Early Literacy Aside–Empower: In our storytime today, we read the story of the Little Red Hen by Byron Barton. Your children also retold the story with me on the flannel board. In today’s handout I have the repeated phrases and the order of what the little red hen did. There are also boxes for your children to draw the animals. You can cut them out and have the children retell the story for you. For your younger children, they can say the words “Not I” or say the sounds of the animals. Having your children retell stories helps them understand the story better and helps them learn how stories work. Enjoy!
Early Literacy Aside–Empower: I have a handout for you on the topic of our storytime today–night. It has some book titles which I have also displayed here. I hope you’ll like the suggestions of ideas and techniques you can do with your children at home to help develop their pre-reading skills, just as you saw me do in the storytime. You are with your children more often than I am so you have many opportunities to use some of these ideas. Let me know which ideas you enjoy doing with your children.
Storytime Handout for storytime on the theme of Night/Noche
Handout in English Nighthandoutkc
Handout in Spanish Nochehandoutkc
Submitted by Katie Cunningham
Our next book is a wordless book. It has pictures but no written words. Let’s see if you can figure out what the story could be just from the pictures.
Read through Breakfast for Jack by Pat Schories (or another wordless book of your choice) Let the children contribute to the conversation as you go through the pictures in the book.
Early Literacy Aside–Example: Using wordless books and having your child tell the story is one easy way to develop your children’s narrative skills–having them tell stories. They can tell the story different ways when reading the book several times.
Early Literacy Aside–Empower: I have displayed some wordless books today. Feel free to check them out and have your children tell you the story. If they seem to be stuck, you can ask open-ended questions like “What do you see in this picture? What do you think is happening here?” If you are telling the story together, remember to follow your child’s lead. Supporting your children’s narrative skills helps them later understand what they read.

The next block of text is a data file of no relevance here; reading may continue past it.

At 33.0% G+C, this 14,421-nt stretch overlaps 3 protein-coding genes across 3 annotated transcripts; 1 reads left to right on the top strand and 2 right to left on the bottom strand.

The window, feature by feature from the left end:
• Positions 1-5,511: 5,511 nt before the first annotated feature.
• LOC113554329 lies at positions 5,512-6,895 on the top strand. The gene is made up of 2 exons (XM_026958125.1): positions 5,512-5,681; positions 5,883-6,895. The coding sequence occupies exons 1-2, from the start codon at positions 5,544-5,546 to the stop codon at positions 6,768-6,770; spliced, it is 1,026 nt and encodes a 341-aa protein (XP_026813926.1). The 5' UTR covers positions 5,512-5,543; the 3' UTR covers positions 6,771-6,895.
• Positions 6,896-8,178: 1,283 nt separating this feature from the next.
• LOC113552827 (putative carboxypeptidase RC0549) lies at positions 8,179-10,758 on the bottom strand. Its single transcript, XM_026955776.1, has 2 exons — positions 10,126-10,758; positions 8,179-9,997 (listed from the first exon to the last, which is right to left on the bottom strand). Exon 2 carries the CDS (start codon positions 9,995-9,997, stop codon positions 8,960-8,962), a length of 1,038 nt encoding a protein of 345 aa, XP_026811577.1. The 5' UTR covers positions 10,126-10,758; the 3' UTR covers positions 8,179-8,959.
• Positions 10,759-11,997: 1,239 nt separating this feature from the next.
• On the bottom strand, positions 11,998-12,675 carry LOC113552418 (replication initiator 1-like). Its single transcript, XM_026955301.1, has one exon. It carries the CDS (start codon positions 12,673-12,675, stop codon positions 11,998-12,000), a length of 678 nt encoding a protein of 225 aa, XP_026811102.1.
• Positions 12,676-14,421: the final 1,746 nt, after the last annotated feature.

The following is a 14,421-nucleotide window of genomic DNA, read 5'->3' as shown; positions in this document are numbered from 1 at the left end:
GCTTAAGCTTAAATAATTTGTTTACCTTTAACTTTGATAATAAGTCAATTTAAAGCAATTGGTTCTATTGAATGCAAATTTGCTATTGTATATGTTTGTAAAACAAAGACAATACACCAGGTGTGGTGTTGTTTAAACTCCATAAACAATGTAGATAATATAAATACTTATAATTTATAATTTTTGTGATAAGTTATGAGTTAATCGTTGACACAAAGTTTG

Here is a song that is fun to sing in English, Spanish or both, to the tune of “Frere Jacques.”
Esta canción es divertida cantar en inglés, español, o ambos, al tuno de “Frere Jacques.”
Hello children. Hola niños.
How are you? ¿Como están?
Very well thank you. Muy bien gracias.
How about you? ¿Y Usted?
Although today we are having fun singing songs in two languages, talk with your children in the language that is most comfortable for you. It is best for children to know one language spoken fluently. If children know one language well, they can learn another one more easily. If you are fluent in more than one language you can choose which language to talk with your child in.
Aunque hoy nos divertimos por cantar en dos idiomas, recuerde hablar con sus niños en el idioma que usted mejor sepa. Es mejor para los niños saber un idioma con fluidez. Si los niños saben bien un idioma, es más fácil para ellos aprender otro. Si usted habla con fluidez más que
un idioma, puede elegir en cual quisiera hablar con su niño.
by Katie Cunningham, http://bilingualchildrensprogramming.blogspot.com
Read the book Ready for Anything by Keiko Kasza. As you read the book as a few open-ended questions (questions that cannot be answered with yes or no).
Early Literacy Aside–Example: Parents, you might notice that I interrupted the story by asking some questions. Encouraging your children to talk will help them understand what they read later on! It’s important when we ask children questions that we are patient enough to give them time to respond to us.
Submitted by Sophie Bruno, Sacramento (CA) Public Library
Early Literacy Aside–Empower: I am gong to give you a pre-literacy skill magnet that says “Talking” to put on your frig. This will remind you to extend your conversations with your children. In this way you are building on what they know and they will be able to better understand what they read. The magnet also lets you know you are already your child’s first teacher! Great job, parents!